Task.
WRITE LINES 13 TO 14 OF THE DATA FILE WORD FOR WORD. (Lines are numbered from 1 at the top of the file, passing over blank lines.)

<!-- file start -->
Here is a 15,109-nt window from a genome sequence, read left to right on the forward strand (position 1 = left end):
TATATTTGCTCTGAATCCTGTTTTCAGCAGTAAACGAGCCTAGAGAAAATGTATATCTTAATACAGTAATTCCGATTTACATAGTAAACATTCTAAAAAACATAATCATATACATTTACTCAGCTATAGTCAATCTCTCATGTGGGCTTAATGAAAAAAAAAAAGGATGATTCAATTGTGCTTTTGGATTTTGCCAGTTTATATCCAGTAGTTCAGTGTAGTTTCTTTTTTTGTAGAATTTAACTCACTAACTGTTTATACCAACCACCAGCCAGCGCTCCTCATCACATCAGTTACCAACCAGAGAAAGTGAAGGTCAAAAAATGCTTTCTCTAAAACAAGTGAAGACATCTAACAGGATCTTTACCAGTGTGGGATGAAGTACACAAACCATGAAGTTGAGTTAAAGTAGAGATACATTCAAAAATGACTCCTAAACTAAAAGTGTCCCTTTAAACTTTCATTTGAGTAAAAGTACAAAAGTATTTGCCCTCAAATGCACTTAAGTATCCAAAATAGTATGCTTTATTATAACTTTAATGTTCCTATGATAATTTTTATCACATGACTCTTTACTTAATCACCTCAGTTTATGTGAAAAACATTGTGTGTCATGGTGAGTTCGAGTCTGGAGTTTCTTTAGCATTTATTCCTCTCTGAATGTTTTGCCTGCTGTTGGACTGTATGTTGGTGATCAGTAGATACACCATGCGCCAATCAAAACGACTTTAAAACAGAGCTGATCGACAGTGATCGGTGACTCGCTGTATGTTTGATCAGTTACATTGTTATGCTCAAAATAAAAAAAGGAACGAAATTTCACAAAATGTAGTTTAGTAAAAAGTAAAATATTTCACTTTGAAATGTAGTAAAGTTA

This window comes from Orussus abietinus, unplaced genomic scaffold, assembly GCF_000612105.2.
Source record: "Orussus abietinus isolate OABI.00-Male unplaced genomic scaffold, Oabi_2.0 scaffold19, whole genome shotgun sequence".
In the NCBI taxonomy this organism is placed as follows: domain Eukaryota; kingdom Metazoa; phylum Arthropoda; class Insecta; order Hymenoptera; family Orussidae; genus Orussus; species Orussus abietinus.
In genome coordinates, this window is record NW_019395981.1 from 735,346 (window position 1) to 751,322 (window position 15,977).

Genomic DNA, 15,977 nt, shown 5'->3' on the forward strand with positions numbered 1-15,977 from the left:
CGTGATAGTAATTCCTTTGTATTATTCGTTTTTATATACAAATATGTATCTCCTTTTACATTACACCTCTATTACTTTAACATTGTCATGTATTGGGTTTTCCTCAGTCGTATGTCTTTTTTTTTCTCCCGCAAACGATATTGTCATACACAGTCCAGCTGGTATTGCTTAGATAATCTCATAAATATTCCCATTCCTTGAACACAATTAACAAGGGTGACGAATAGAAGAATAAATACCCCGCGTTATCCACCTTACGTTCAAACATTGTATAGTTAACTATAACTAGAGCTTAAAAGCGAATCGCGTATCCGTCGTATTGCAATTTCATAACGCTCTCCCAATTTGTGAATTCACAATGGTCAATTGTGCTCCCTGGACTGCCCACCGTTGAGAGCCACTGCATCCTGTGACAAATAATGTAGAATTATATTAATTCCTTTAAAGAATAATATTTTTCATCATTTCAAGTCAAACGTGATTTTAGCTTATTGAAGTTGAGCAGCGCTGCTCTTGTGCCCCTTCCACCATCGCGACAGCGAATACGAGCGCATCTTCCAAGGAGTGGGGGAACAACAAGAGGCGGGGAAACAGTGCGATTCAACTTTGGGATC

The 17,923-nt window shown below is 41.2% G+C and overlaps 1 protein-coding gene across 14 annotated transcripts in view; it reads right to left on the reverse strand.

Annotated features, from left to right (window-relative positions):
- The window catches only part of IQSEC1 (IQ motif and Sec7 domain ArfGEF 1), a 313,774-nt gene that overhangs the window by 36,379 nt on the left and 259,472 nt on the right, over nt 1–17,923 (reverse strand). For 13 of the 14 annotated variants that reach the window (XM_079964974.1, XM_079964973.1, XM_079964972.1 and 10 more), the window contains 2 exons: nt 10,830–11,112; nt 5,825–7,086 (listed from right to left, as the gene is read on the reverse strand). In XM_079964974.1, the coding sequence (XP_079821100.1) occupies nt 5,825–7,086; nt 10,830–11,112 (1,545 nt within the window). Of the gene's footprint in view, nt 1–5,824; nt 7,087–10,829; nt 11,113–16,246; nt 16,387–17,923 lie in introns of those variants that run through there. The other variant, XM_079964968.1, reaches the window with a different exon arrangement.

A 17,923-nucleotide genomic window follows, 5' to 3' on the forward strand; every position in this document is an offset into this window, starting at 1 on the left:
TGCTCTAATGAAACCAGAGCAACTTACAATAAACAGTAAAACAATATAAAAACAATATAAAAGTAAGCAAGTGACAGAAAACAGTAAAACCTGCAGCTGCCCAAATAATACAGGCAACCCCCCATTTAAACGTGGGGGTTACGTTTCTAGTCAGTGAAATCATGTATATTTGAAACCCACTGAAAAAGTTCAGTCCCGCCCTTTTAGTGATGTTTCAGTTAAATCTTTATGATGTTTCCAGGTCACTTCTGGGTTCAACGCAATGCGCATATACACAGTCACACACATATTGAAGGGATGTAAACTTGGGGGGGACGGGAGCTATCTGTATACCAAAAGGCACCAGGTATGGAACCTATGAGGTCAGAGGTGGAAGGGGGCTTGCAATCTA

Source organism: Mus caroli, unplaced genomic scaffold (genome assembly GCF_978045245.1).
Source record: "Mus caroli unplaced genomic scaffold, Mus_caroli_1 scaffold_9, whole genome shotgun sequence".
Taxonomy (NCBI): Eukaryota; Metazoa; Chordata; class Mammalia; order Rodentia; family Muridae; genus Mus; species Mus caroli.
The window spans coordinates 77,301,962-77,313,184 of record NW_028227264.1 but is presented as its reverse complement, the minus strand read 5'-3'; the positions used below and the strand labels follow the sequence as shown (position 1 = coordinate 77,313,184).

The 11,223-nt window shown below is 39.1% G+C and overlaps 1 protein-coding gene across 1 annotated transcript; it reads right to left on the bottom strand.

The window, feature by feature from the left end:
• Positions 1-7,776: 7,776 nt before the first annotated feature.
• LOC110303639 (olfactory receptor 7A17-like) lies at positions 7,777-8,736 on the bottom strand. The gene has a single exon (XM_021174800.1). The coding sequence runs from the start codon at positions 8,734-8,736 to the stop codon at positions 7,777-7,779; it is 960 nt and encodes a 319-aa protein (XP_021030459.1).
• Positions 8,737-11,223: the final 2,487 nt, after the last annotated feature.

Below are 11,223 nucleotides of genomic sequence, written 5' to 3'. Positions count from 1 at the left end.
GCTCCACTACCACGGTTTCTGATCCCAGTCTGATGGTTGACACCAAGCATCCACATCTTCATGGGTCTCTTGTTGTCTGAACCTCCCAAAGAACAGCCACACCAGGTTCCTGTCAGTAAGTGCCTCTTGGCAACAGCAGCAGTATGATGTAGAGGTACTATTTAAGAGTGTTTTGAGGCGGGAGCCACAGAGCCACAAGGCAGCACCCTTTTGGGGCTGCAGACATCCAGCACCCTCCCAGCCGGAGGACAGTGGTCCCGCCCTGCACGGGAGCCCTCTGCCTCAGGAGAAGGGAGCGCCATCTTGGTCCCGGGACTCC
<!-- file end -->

TGCTCTAATGAAACCAGAGCAACTTACAATAAACAGTAAAACAATATAAAAACAATATAAAAGTAAGCAAGTGACAGAAAACAGTAAAACCTGCAGCTGCCCAAATAATACAGGCAACCCCCCATTTAAACGTGGGGGTTACGTTTCTAGTCAGTGAAATCATGTATATTTGAAACCCACTGAAAAAGTTCAGTCCCGCCCTTTTAGTGATGTTTCAGTTAAATCTTTATGATGTTTCCAGGTCACTTCTGGGTTCAACGCAATGCGCATATACACAGTCACACACATATTGAAGGGATGTAAACTTGGGGGGGACGGGAGCTATCTGTATACCAAAAGGCACCAGGTATGGAACCTATGAGGTCAGAGGTGGAAGGGGGCTTGCAATCTA

Source organism: Mus caroli, unplaced genomic scaffold (genome assembly GCF_978045245.1).